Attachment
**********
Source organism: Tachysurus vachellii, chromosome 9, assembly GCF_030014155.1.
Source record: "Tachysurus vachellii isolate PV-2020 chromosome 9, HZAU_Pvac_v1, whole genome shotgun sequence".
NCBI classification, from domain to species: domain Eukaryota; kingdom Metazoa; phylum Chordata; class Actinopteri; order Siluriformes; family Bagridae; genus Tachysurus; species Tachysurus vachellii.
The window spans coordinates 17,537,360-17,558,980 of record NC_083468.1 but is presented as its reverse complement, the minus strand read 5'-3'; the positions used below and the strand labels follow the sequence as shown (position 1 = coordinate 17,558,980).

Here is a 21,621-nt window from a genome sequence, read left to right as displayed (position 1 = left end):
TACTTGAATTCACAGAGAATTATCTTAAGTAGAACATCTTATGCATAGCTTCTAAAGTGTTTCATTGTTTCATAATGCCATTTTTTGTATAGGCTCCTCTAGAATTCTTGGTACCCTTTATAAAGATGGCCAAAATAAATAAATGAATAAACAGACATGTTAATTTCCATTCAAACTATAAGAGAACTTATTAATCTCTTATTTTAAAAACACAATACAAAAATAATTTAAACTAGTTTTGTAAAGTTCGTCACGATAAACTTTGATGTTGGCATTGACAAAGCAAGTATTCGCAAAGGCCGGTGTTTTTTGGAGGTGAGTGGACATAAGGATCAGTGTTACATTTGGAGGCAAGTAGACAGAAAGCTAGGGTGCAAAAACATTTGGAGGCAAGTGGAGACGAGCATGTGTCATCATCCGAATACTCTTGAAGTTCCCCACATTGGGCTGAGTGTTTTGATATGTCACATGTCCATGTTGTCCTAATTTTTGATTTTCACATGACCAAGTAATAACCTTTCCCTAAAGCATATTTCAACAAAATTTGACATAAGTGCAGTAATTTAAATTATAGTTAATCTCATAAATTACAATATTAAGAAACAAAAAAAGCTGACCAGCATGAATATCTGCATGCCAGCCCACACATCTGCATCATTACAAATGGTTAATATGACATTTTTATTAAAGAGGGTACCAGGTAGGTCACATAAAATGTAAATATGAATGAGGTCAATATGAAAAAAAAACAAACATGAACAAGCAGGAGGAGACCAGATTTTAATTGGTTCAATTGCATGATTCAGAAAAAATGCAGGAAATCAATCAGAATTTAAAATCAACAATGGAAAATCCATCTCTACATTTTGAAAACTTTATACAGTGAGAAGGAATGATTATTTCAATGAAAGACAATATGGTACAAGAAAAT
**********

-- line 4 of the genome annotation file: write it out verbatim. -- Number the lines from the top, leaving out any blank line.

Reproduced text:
The window spans coordinates 17,537,360-17,558,980 of record NC_083468.1 but is presented as its reverse complement, the minus strand read 5'-3'; the positions used below and the strand labels follow the sequence as shown (position 1 = coordinate 17,558,980).